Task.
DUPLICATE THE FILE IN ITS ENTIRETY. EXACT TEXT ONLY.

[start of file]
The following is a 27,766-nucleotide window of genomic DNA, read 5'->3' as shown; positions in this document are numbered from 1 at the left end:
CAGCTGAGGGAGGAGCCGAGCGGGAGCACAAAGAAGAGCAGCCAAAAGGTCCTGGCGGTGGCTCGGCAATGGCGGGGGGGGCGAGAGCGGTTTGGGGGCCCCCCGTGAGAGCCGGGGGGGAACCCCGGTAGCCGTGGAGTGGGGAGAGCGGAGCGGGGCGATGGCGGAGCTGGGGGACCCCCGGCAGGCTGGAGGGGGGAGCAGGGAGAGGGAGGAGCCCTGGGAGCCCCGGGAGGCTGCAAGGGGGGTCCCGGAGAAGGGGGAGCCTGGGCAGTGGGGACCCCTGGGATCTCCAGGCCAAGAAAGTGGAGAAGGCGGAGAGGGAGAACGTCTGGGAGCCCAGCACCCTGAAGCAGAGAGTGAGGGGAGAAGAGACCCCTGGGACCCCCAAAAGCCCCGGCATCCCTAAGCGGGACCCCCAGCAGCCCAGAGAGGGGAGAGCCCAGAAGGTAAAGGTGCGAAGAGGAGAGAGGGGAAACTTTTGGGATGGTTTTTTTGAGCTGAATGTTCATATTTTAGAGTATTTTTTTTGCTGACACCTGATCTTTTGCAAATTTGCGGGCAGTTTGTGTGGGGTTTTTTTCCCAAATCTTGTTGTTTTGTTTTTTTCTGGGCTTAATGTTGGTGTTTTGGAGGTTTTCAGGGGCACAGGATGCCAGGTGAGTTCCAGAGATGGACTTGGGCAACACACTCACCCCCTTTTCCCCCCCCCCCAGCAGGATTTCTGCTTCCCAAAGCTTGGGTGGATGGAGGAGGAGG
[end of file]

The following is a 27,766-nucleotide window of genomic DNA, read 5'->3' as shown; positions in this document are numbered from 1 at the left end:
CAGCTGAGGGAGGAGCCGAGCGGGAGCACAAAGAAGAGCAGCCAAAAGGTCCTGGCGGTGGCTCGGCAATGGCGGGGGGGGCGAGAGCGGTTTGGGGGCCCCCCGTGAGAGCCGGGGGGGAACCCCGGTAGCCGTGGAGTGGGGAGAGCGGAGCGGGGCGATGGCGGAGCTGGGGGACCCCCGGCAGGCTGGAGGGGGGAGCAGGGAGAGGGAGGAGCCCTGGGAGCCCCGGGAGGCTGCAAGGGGGGTCCCGGAGAAGGGGGAGCCTGGGCAGTGGGGACCCCTGGGATCTCCAGGCCAAGAAAGTGGAGAAGGCGGAGAGGGAGAACGTCTGGGAGCCCAGCACCCTGAAGCAGAGAGTGAGGGGAGAAGAGACCCCTGGGACCCCCAAAAGCCCCGGCATCCCTAAGCGGGACCCCCAGCAGCCCAGAGAGGGGAGAGCCCAGAAGGTAAAGGTGCGAAGAGGAGAGAGGGGAAACTTTTGGGATGGTTTTTTTGAGCTGAATGTTCATATTTTAGAGTATTTTTTTTGCTGACACCTGATCTTTTGCAAATTTGCGGGCAGTTTGTGTGGGGTTTTTTTCCCAAATCTTGTTGTTTTGTTTTTTTCTGGGCTTAATGTTGGTGTTTTGGAGGTTTTCAGGGGCACAGGATGCCAGGTGAGTTCCAGAGATGGACTTGGGCAACACACTCACCCCCTTTTCCCCCCCCCCCAGCAGGATTTCTGCTTCCCAAAGCTTGGGTGGATGGAGGAGGAGG